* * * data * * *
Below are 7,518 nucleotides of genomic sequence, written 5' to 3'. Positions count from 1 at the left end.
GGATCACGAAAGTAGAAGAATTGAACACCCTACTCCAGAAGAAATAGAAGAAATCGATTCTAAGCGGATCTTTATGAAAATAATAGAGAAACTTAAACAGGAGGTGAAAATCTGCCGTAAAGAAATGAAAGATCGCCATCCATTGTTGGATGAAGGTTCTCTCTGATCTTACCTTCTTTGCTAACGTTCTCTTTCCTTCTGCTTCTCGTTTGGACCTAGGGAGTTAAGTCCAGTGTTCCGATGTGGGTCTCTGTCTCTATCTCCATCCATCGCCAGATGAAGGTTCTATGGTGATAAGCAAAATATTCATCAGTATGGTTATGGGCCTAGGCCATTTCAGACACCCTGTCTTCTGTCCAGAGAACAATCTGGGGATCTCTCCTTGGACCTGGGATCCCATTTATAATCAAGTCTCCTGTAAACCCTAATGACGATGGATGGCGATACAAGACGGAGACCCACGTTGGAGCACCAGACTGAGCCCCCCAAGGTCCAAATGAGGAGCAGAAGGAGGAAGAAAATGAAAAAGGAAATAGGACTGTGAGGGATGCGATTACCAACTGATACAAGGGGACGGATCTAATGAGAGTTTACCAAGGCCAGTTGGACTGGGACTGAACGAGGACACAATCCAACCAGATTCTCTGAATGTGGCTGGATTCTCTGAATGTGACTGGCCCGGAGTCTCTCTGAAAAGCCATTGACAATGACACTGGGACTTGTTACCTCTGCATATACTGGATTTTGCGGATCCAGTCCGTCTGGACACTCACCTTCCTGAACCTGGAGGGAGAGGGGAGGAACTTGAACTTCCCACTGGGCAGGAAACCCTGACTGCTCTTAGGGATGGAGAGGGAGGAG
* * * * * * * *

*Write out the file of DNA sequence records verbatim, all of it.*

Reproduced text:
Below are 7,518 nucleotides of genomic sequence, written 5' to 3'. Positions count from 1 at the left end.
GGATCACGAAAGTAGAAGAATTGAACACCCTACTCCAGAAGAAATAGAAGAAATCGATTCTAAGCGGATCTTTATGAAAATAATAGAGAAACTTAAACAGGAGGTGAAAATCTGCCGTAAAGAAATGAAAGATCGCCATCCATTGTTGGATGAAGGTTCTCTCTGATCTTACCTTCTTTGCTAACGTTCTCTTTCCTTCTGCTTCTCGTTTGGACCTAGGGAGTTAAGTCCAGTGTTCCGATGTGGGTCTCTGTCTCTATCTCCATCCATCGCCAGATGAAGGTTCTATGGTGATAAGCAAAATATTCATCAGTATGGTTATGGGCCTAGGCCATTTCAGACACCCTGTCTTCTGTCCAGAGAACAATCTGGGGATCTCTCCTTGGACCTGGGATCCCATTTATAATCAAGTCTCCTGTAAACCCTAATGACGATGGATGGCGATACAAGACGGAGACCCACGTTGGAGCACCAGACTGAGCCCCCCAAGGTCCAAATGAGGAGCAGAAGGAGGAAGAAAATGAAAAAGGAAATAGGACTGTGAGGGATGCGATTACCAACTGATACAAGGGGACGGATCTAATGAGAGTTTACCAAGGCCAGTTGGACTGGGACTGAACGAGGACACAATCCAACCAGATTCTCTGAATGTGGCTGGATTCTCTGAATGTGACTGGCCCGGAGTCTCTCTGAAAAGCCATTGACAATGACACTGGGACTTGTTACCTCTGCATATACTGGATTTTGCGGATCCAGTCCGTCTGGACACTCACCTTCCTGAACCTGGAGGGAGAGGGGAGGAACTTGAACTTCCCACTGGGCAGGAAACCCTGACTGCTCTTAGGGATGGAGAGGGAGGAG